• Compliant Child can hurt development of people who comply unquestionably all the time even when it makes no sense
      • These people tend to remain dependent rather than become independent
      • When this occurs, Compliant Child becomes a form of Destructive Child
a healthy personality
A Healthy Personality
  • All people behave from the three ego states at different times
  • A healthy person maintains a balance among all three, particularly, Nurturing Parent, Adult and Happy Child
  • Though a balance is healthy, but some people are dominated at times by one or two ego states
life position
Life Position
  • In the process of growing up people make assumptions about themselves as well as other significant people in the environment
  • These assumptions are expressed in terms of “okayness”
  • Individuals assume either they are OK or not OK. Other individuals are also assumed as either OK or not OK
  • Four possible positions emerge:
    • I am OK you are OK
    • I am OK you are not OK
    • I am not OK you are OK
    • I am not OK you are not OK
transaction between people
Transaction between People
  • TA may be used to explain why people behave in a specific pattern
  • In this analysis, the basic observational unit is called transaction
  • Transactions are exchanges between people
  • This analysis enables people to identify patterns of transaction between themselves and others
  • This can help us determine which ego state is most heavily influencing our behaviour and the behaviour of other people with whom we interact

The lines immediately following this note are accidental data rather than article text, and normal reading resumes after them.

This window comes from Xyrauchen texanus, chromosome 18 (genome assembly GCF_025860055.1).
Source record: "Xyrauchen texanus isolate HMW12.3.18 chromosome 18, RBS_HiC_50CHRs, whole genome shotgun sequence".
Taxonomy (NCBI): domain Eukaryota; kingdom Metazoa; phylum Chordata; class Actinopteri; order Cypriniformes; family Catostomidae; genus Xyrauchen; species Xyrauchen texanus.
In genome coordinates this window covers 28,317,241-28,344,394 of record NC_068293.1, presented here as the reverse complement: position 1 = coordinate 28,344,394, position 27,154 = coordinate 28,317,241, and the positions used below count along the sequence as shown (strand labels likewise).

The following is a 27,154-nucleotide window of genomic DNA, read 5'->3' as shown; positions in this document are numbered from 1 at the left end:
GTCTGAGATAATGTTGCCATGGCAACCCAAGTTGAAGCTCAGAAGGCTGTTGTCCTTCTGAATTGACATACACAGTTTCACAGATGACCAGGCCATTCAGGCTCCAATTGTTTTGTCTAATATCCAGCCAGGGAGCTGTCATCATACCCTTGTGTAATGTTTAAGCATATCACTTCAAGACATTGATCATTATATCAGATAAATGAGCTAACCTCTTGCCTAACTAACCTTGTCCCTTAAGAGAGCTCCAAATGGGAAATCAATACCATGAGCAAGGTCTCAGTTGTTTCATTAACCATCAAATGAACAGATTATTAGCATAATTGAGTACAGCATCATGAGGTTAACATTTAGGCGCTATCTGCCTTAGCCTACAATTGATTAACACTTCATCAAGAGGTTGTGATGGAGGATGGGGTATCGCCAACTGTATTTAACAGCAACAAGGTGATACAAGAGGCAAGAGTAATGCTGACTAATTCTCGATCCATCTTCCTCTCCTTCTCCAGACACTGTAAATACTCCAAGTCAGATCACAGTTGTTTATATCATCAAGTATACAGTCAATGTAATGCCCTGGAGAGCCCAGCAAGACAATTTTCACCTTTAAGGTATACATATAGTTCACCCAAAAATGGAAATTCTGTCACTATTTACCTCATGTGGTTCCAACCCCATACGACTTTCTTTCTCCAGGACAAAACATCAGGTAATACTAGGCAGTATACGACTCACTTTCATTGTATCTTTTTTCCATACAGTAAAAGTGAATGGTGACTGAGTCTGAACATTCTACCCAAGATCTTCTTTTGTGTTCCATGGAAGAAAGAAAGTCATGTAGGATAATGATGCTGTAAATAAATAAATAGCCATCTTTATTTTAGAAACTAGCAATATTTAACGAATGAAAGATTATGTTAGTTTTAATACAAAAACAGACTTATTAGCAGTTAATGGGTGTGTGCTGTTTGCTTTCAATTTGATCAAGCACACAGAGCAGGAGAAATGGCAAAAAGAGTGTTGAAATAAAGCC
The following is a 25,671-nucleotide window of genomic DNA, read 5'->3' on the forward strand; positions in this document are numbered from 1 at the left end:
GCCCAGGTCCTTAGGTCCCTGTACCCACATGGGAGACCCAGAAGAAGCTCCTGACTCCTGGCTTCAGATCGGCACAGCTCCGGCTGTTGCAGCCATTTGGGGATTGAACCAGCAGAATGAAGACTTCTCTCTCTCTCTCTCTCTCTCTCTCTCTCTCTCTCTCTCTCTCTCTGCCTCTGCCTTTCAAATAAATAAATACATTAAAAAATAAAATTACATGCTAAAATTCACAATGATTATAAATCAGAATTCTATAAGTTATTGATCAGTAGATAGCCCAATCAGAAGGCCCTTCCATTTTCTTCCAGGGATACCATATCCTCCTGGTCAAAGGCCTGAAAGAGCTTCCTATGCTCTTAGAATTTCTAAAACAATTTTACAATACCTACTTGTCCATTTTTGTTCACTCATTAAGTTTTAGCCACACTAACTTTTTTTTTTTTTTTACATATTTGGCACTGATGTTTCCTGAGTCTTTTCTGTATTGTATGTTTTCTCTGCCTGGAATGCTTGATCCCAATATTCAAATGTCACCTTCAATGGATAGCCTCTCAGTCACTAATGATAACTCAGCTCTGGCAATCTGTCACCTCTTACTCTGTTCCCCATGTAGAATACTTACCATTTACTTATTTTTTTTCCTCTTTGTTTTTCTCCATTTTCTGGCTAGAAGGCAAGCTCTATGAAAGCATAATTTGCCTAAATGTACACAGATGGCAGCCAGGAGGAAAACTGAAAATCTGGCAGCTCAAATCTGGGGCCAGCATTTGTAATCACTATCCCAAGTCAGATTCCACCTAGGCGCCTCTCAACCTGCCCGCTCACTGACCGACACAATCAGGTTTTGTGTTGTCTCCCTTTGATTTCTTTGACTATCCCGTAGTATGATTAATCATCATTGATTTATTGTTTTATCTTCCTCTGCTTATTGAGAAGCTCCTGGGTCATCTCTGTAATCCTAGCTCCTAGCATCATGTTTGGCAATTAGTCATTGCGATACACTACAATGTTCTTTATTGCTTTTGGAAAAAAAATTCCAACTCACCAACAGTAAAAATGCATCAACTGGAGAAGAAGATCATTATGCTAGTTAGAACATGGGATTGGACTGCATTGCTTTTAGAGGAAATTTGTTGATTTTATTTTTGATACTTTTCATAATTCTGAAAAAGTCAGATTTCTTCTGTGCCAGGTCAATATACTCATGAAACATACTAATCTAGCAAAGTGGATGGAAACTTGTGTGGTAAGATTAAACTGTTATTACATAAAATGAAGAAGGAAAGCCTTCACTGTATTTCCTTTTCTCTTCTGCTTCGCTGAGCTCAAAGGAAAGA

types of transaction
Types of Transaction
  • For managers two types of transactions are important:
    • Open
    • Blocked
  • Open Transactions
    • There are many combinations
    • The basic principle is that the ego state that is addressed is the one that responds
    • The response to the stimulus is the expected or predictable one
    • When this occurs, communication can continue
    • Open transactions are Adult to Adult, Child to Child, Parent to Child and Parent to Parent
  • Blocked Transaction
    • Results in one that results in the closing, at least temporarily, of communications.
    • Unlike open transactions, the response is either inappropriate or unexpected, as well as being out of context with what the sender of the stimulus had originally intended
blocked transaction contd
Blocked Transaction (Contd.)
    • This occurs when a person responds with an ego state different from the one the other person is addressing
    • The lines of communication gets crossed and stop effective communication, though talking may continue
  • By analyzing open and blocked transactions, it is possible to determine the strengths of the three ego states
  • We can thus gather data on individuals in a way that will help to predict future patterns of behaviour